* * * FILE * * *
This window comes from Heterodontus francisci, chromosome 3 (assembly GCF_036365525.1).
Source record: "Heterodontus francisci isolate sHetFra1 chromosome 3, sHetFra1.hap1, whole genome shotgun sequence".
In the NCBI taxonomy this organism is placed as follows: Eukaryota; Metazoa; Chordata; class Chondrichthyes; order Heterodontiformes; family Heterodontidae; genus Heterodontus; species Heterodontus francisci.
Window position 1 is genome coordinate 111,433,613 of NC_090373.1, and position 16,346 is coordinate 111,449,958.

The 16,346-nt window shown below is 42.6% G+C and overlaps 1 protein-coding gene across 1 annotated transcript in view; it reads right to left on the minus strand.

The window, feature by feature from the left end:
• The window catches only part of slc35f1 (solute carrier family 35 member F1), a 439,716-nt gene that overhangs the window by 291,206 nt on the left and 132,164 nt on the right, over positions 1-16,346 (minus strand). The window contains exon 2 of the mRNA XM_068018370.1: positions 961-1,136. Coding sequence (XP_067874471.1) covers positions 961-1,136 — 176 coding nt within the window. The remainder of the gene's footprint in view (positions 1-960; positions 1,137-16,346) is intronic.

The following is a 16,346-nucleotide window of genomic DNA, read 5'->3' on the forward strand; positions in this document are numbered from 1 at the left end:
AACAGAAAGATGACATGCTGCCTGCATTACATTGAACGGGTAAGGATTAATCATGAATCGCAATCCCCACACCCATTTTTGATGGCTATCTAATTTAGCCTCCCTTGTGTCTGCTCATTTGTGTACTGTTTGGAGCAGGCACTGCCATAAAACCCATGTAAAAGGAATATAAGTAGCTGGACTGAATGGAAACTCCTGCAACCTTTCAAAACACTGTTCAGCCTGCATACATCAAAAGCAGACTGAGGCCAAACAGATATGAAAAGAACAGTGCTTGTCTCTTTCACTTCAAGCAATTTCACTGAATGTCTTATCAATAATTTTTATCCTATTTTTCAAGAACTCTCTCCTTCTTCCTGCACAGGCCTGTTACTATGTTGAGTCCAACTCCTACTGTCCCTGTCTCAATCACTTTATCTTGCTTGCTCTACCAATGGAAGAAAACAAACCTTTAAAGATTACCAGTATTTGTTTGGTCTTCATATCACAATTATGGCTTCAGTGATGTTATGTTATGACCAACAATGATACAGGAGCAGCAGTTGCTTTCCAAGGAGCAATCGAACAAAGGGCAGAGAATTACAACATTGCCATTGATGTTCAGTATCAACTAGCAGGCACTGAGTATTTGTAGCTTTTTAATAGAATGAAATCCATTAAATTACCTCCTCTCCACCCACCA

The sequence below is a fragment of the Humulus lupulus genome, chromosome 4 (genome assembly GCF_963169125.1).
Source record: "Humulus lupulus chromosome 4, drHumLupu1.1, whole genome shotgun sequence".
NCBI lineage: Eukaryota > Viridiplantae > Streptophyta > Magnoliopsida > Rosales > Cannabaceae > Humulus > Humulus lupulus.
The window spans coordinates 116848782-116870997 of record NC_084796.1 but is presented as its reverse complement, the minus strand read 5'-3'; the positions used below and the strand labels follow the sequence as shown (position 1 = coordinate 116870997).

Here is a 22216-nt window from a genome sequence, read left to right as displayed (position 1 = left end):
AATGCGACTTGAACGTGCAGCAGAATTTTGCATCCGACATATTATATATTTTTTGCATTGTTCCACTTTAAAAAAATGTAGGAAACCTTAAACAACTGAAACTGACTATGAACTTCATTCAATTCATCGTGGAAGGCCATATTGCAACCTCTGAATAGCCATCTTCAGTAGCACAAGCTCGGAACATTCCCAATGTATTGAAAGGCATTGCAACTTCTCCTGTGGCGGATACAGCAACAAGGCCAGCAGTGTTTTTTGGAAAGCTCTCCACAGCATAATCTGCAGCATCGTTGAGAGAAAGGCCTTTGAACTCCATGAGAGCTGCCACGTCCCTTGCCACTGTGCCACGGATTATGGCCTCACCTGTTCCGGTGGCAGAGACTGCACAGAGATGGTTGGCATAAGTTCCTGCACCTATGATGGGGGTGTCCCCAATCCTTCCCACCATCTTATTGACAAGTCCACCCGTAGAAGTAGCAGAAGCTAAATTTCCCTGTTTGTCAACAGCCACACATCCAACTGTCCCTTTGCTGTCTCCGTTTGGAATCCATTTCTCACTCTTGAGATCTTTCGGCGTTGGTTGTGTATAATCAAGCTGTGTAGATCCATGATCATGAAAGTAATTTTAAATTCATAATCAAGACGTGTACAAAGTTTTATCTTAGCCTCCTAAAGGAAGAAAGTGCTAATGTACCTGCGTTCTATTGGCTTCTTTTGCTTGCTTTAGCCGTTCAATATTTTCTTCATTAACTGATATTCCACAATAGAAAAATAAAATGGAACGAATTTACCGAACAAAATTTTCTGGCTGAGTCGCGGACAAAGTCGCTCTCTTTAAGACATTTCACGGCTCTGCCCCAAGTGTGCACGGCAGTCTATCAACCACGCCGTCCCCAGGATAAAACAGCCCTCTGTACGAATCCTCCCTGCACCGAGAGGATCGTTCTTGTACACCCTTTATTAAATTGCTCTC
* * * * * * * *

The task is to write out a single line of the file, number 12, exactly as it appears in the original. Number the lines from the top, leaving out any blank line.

NCBI lineage: Eukaryota > Viridiplantae > Streptophyta > Magnoliopsida > Rosales > Cannabaceae > Humulus > Humulus lupulus.